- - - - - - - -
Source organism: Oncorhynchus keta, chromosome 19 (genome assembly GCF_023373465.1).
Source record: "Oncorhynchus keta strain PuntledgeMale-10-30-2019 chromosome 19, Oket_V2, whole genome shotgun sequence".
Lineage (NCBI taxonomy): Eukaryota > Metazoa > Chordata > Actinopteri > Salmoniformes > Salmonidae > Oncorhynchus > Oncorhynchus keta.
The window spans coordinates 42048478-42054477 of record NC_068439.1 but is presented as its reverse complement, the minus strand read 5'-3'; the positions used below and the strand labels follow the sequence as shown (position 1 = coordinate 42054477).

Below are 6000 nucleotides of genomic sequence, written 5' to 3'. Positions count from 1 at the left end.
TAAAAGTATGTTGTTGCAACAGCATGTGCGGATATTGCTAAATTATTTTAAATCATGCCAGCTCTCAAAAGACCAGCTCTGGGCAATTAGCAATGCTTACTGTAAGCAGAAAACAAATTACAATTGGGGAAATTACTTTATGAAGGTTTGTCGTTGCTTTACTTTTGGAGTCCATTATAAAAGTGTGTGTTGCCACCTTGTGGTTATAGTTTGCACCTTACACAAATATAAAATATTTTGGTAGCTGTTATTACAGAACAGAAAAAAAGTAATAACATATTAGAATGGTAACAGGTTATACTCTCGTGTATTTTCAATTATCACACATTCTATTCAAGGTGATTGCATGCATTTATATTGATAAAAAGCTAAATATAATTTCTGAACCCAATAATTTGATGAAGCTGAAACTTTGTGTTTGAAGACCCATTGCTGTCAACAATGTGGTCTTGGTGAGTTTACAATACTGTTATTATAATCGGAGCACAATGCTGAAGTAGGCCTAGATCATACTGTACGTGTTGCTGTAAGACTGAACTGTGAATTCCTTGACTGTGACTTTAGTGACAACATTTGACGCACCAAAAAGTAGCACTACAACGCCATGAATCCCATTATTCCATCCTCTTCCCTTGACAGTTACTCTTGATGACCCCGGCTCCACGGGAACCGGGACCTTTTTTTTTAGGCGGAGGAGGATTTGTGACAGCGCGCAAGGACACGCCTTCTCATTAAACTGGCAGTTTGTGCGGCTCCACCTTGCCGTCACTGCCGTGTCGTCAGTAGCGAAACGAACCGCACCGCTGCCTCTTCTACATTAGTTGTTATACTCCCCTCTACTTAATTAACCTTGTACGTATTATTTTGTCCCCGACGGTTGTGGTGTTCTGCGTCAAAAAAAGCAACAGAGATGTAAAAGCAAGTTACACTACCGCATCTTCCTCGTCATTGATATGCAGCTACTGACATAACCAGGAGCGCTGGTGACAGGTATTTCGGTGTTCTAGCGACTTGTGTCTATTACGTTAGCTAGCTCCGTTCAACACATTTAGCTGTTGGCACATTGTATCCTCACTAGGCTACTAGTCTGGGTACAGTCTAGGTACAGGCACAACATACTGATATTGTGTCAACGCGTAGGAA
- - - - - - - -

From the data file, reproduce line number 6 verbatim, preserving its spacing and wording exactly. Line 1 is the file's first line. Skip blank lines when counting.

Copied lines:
TAAAAGTATGTTGTTGCAACAGCATGTGCGGATATTGCTAAATTATTTTAAATCATGCCAGCTCTCAAAAGACCAGCTCTGGGCAATTAGCAATGCTTACTGTAAGCAGAAAACAAATTACAATTGGGGAAATTACTTTATGAAGGTTTGTCGTTGCTTTACTTTTGGAGTCCATTATAAAAGTGTGTGTTGCCACCTTGTGGTTATAGTTTGCACCTTACACAAATATAAAATATTTTGGTAGCTGTTATTACAGAACAGAAAAAAAGTAATAACATATTAGAATGGTAACAGGTTATACTCTCGTGTATTTTCAATTATCACACATTCTATTCAAGGTGATTGCATGCATTTATATTGATAAAAAGCTAAATATAATTTCTGAACCCAATAATTTGATGAAGCTGAAACTTTGTGTTTGAAGACCCATTGCTGTCAACAATGTGGTCTTGGTGAGTTTACAATACTGTTATTATAATCGGAGCACAATGCTGAAGTAGGCCTAGATCATACTGTACGTGTTGCTGTAAGACTGAACTGTGAATTCCTTGACTGTGACTTTAGTGACAACATTTGACGCACCAAAAAGTAGCACTACAACGCCATGAATCCCATTATTCCATCCTCTTCCCTTGACAGTTACTCTTGATGACCCCGGCTCCACGGGAACCGGGACCTTTTTTTTTAGGCGGAGGAGGATTTGTGACAGCGCGCAAGGACACGCCTTCTCATTAAACTGGCAGTTTGTGCGGCTCCACCTTGCCGTCACTGCCGTGTCGTCAGTAGCGAAACGAACCGCACCGCTGCCTCTTCTACATTAGTTGTTATACTCCCCTCTACTTAATTAACCTTGTACGTATTATTTTGTCCCCGACGGTTGTGGTGTTCTGCGTCAAAAAAAGCAACAGAGATGTAAAAGCAAGTTACACTACCGCATCTTCCTCGTCATTGATATGCAGCTACTGACATAACCAGGAGCGCTGGTGACAGGTATTTCGGTGTTCTAGCGACTTGTGTCTATTACGTTAGCTAGCTCCGTTCAACACATTTAGCTGTTGGCACATTGTATCCTCACTAGGCTACTAGTCTGGGTACAGTCTAGGTACAGGCACAACATACTGATATTGTGTCAACGCGTAGGAA